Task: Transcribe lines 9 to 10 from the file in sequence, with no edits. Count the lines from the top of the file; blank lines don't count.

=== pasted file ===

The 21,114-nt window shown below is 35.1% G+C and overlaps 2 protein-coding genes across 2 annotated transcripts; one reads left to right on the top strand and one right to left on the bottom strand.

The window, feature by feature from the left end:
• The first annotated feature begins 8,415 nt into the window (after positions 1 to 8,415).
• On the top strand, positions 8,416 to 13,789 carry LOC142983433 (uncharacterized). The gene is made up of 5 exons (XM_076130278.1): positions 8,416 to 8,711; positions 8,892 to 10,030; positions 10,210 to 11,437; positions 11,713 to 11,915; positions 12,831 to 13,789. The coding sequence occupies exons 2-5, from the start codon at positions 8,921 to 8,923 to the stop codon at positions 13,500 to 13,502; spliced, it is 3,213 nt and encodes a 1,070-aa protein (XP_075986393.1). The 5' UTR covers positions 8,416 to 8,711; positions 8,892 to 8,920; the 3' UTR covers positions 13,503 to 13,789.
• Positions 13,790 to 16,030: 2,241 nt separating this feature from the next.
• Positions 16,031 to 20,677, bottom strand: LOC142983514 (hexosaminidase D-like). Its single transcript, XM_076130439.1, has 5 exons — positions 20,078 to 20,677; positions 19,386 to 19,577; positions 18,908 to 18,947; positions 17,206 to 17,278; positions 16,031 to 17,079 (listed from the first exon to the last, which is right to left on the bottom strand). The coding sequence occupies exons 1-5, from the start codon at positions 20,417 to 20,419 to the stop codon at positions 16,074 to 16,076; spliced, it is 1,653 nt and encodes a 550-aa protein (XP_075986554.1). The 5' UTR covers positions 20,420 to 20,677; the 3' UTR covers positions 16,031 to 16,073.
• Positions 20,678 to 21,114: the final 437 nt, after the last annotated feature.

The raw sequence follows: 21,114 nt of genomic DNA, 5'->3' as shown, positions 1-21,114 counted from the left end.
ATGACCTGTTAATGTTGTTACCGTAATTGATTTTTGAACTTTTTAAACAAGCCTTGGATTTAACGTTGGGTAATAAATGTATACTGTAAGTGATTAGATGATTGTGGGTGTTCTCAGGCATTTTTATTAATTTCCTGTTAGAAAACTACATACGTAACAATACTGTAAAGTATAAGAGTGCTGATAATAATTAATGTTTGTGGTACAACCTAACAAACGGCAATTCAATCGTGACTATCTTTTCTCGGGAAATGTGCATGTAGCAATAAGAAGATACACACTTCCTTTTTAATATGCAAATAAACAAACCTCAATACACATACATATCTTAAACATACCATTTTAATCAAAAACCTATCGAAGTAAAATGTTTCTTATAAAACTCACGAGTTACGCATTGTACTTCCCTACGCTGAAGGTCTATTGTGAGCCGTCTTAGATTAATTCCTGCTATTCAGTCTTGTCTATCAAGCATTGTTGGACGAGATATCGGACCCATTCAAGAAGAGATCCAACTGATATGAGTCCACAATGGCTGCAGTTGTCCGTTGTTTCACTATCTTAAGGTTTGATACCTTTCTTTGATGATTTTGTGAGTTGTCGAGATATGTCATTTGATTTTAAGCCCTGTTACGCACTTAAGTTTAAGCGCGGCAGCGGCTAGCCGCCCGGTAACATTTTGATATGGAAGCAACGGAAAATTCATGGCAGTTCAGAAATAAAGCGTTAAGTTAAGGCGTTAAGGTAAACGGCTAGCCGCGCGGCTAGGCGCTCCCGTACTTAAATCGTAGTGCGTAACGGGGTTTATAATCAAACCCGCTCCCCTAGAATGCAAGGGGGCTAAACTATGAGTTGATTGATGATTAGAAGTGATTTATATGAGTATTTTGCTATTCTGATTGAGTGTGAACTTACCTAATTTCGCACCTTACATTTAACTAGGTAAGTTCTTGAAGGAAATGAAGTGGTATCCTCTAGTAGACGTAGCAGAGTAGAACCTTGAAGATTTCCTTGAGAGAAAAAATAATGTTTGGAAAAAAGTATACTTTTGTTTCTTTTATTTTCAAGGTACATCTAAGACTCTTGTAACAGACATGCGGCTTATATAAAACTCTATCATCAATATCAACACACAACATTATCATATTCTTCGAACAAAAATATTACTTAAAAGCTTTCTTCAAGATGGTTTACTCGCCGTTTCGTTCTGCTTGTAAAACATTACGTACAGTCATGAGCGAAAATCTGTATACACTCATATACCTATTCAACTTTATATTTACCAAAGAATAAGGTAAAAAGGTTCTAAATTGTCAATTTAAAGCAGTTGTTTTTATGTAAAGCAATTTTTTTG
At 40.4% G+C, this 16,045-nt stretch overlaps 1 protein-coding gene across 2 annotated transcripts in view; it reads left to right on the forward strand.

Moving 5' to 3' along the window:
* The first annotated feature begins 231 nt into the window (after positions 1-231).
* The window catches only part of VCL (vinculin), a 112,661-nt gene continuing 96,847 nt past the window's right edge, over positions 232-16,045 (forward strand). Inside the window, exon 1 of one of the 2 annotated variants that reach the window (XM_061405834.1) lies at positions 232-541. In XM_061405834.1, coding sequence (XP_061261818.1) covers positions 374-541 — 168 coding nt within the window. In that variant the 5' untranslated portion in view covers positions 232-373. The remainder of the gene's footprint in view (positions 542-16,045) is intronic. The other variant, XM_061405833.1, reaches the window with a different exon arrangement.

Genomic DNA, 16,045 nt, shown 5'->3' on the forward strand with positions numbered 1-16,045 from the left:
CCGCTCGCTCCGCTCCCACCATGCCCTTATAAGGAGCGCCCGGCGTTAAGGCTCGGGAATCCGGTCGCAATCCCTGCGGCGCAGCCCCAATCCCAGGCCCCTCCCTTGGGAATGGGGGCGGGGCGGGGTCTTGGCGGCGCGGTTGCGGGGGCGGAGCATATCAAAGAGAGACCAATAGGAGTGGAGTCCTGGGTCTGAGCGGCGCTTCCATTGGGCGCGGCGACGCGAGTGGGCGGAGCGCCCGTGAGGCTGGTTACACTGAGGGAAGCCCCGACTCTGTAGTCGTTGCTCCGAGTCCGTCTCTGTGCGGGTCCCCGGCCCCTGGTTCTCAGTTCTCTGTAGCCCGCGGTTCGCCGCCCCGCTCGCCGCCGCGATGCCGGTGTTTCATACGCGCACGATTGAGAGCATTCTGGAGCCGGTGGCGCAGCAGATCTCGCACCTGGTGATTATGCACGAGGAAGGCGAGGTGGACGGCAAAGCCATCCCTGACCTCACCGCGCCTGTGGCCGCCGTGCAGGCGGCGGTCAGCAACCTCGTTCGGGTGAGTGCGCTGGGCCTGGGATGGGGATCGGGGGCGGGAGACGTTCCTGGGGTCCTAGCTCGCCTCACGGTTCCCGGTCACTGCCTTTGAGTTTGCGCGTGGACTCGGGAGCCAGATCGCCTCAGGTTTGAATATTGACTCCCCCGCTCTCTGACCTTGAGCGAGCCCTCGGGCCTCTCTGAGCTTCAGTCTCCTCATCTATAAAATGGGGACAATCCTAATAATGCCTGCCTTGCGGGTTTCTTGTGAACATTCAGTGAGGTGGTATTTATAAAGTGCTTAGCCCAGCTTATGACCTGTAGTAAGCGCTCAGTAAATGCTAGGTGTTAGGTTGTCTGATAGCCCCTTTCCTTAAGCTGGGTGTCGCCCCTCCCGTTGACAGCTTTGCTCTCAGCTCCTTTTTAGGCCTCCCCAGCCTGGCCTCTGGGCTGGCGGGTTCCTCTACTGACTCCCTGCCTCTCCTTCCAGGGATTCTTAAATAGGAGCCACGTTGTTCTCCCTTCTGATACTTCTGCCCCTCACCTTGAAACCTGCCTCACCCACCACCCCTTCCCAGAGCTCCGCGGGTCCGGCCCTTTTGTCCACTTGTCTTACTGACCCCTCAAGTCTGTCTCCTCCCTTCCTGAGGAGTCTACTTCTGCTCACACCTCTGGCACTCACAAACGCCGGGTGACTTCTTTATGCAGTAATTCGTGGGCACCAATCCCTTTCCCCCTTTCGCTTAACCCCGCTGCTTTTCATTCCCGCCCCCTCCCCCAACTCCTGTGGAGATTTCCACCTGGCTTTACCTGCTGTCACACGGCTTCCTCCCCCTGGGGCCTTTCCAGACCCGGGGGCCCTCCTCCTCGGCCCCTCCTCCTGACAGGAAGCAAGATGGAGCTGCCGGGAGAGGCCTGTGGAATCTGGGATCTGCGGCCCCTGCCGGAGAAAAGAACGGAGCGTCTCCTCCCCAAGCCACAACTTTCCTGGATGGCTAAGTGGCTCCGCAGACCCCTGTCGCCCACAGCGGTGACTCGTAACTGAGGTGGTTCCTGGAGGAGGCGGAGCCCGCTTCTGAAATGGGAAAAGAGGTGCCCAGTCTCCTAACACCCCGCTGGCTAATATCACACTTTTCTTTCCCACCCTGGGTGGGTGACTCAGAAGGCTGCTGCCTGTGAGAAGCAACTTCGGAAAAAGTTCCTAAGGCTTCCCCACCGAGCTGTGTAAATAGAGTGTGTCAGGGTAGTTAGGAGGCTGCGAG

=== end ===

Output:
ATGACCTGTTAATGTTGTTACCGTAATTGATTTTTGAACTTTTTAAACAAGCCTTGGATTTAACGTTGGGTAATAAATGTATACTGTAAGTGATTAGATGATTGTGGGTGTTCTCAGGCATTTTTATTAATTTCCTGTTAGAAAACTACATACGTAACAATACTGTAAAGTATAAGAGTGCTGATAATAATTAATGTTTGTGGTACAACCTAACAAACGGCAATTCAATCGTGACTATCTTTTCTCGGGAAATGTGCATGTAGCAATAAGAAGATACACACTTCCTTTTTAATATGCAAATAAACAAACCTCAATACACATACATATCTTAAACATACCATTTTAATCAAAAACCTATCGAAGTAAAATGTTTCTTATAAAACTCACGAGTTACGCATTGTACTTCCCTACGCTGAAGGTCTATTGTGAGCCGTCTTAGATTAATTCCTGCTATTCAGTCTTGTCTATCAAGCATTGTTGGACGAGATATCGGACCCATTCAAGAAGAGATCCAACTGATATGAGTCCACAATGGCTGCAGTTGTCCGTTGTTTCACTATCTTAAGGTTTGATACCTTTCTTTGATGATTTTGTGAGTTGTCGAGATATGTCATTTGATTTTAAGCCCTGTTACGCACTTAAGTTTAAGCGCGGCAGCGGCTAGCCGCCCGGTAACATTTTGATATGGAAGCAACGGAAAATTCATGGCAGTTCAGAAATAAAGCGTTAAGTTAAGGCGTTAAGGTAAACGGCTAGCCGCGCGGCTAGGCGCTCCCGTACTTAAATCGTAGTGCGTAACGGGGTTTATAATCAAACCCGCTCCCCTAGAATGCAAGGGGGCTAAACTATGAGTTGATTGATGATTAGAAGTGATTTATATGAGTATTTTGCTATTCTGATTGAGTGTGAACTTACCTAATTTCGCACCTTACATTTAACTAGGTAAGTTCTTGAAGGAAATGAAGTGGTATCCTCTAGTAGACGTAGCAGAGTAGAACCTTGAAGATTTCCTTGAGAGAAAAAATAATGTTTGGAAAAAAGTATACTTTTGTTTCTTTTATTTTCAAGGTACATCTAAGACTCTTGTAACAGACATGCGGCTTATATAAAACTCTATCATCAATATCAACACACAACATTATCATATTCTTCGAACAAAAATATTACTTAAAAGCTTTCTTCAAGATGGTTTACTCGCCGTTTCGTTCTGCTTGTAAAACATTACGTACAGTCATGAGCGAAAATCTGTATACACTCATATACCTATTCAACTTTATATTTACCAAAGAATAAGGTAAAAAGGTTCTAAATTGTCAATTTAAAGCAGTTGTTTTTATGTAAAGCAATTTTTTTG
At 40.4% G+C, this 16,045-nt stretch overlaps 1 protein-coding gene across 2 annotated transcripts in view; it reads left to right on the forward strand.